While this Ivan Turgenev (1818-1883) novella was the first I've read under the Melville House imprint, I counted this as the fifth or sixth I've finished for the year. The last two before First Love were unequivocal masterpieces - Chess by Stefan Zweig and The Fall by Albert Camus. Quite unlike the narrative playfulness of these last two modern novellas, Turgenev's story was a linear and controlled exploration of being in love at a young age. It offered a portrait of a transition from youth to adulthood: from the confusion and giddy puzzlement that accompanied the raw feelings of youth to a more luminous perception of reality as one gained more experience. The protagonist was a sixteen-year-old student, a young man of middle class background. The object of his affection was a young princess, older than him by a few years, who with her mother was his family's new house neighbor. Turgenev created tension in two fronts. First, although members of Russian nobility, the new neighbors were actually on the verge of poverty. Their tenuous hold on their upper class status was endangered by their large debt owed to some influential persons. Second, the beautiful young princess was not entirely a bashful one. She was as carefree as can be and she was surrounded by a lot of suitors who were slaves to her every wish. Into their midst was flung the young protagonist - awkward, dejected, and in love. Soon, the young princess was sending a covert message to the group of young men (our student, a poet, a doctor, a handsome count, and a hussar) around her. She had found someone: a lover who was her match. She, her heart, was already taken. But who among them could it be?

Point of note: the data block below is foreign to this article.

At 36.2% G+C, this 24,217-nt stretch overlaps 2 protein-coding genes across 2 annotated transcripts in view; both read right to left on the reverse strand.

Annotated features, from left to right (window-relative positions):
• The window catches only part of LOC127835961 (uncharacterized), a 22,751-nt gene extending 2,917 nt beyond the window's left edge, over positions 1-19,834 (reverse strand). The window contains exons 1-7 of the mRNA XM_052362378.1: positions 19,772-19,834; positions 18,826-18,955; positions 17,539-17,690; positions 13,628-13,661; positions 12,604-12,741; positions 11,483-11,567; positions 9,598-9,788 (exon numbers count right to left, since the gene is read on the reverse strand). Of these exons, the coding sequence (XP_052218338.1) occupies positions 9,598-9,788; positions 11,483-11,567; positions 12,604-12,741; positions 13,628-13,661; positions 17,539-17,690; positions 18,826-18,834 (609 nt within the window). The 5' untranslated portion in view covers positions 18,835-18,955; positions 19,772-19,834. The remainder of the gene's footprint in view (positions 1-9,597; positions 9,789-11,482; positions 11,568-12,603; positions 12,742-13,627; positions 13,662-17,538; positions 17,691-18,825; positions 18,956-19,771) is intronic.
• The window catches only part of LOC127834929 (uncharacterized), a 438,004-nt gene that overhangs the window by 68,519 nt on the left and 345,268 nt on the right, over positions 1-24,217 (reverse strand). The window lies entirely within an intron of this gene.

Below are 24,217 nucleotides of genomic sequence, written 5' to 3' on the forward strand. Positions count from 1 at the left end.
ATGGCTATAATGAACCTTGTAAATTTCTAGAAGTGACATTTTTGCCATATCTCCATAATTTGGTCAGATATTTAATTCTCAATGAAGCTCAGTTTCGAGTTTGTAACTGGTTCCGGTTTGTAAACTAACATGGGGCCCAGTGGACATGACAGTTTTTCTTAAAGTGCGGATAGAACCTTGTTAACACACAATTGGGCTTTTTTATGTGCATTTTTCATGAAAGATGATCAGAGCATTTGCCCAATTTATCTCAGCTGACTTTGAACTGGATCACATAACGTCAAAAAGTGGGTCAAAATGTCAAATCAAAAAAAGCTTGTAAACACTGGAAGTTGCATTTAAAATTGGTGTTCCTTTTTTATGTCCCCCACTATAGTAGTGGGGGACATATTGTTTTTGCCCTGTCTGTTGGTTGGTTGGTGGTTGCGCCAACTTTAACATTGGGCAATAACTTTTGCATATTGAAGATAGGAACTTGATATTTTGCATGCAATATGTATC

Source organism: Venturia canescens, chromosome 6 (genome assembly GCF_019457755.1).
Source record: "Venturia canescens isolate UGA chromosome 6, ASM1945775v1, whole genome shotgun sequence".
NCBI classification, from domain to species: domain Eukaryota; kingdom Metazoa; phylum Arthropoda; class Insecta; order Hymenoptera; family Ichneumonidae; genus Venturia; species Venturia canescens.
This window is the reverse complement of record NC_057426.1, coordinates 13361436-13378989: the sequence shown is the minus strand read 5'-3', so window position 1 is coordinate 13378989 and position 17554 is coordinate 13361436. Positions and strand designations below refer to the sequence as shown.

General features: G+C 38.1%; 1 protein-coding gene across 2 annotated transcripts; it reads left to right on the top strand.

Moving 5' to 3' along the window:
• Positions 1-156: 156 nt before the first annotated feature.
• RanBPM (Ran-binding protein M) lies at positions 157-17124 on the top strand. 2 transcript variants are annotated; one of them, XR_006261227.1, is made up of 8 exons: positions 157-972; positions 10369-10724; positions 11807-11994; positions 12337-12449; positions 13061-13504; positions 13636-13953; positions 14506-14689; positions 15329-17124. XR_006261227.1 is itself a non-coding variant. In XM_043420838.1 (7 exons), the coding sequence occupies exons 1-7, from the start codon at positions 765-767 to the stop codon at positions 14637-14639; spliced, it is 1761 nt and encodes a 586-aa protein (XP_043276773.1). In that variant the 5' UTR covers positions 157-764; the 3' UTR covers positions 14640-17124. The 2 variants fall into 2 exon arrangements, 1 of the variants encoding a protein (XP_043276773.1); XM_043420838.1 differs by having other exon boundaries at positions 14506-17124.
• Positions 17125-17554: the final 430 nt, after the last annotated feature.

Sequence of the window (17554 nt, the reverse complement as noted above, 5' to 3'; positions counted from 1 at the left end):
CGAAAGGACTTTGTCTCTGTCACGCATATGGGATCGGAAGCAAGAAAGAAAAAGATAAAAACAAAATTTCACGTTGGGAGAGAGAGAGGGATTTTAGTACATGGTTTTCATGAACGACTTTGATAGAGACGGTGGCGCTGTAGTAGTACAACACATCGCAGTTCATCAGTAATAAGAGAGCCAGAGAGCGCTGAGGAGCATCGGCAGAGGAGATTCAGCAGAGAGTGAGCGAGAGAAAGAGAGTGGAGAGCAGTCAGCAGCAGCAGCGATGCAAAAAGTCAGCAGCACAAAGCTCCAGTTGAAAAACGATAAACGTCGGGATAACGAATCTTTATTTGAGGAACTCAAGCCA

The novella was translated by Constance Garnett, she who was often reviled as a poor translator of Dostoevsky and Tolstoy but acknowledged even by translators working today as a peerless stylist when it comes to finding equivalents for Turgenev's natural prose style. Her words in this novella are well chosen and restrained; they possess a certain vitality that pushes the story forward to its more emotional and more elemental conclusion. In Garnett's translation First Love, first published in 1860, still maintained a fresh coat of varnish for a classic Russian tale. The highlight of the narrative was when the text briefly switched to the poetic mode near the end - with precious words like dost, thou, thee, canst, art, wilt - not really in a sappy way, in order to impart a lasting "lesson" for the young man, a lesson that he will treasure for its insight into the workings of life. A way for his young heart to adapt to the bittersweet experiences that came, will come his way. This poetic interruption was like a Chekhovian nudge, enriching even as it culminated in a hypothetical statement of despair.
I know that one of these days I may enter a Russian phase of reading and will finally make my acquaintance with Turgenev's celebrated novel Fathers and Sons. Such as it is, this novella is already a good starter for dipping into Turgenev's essential writings.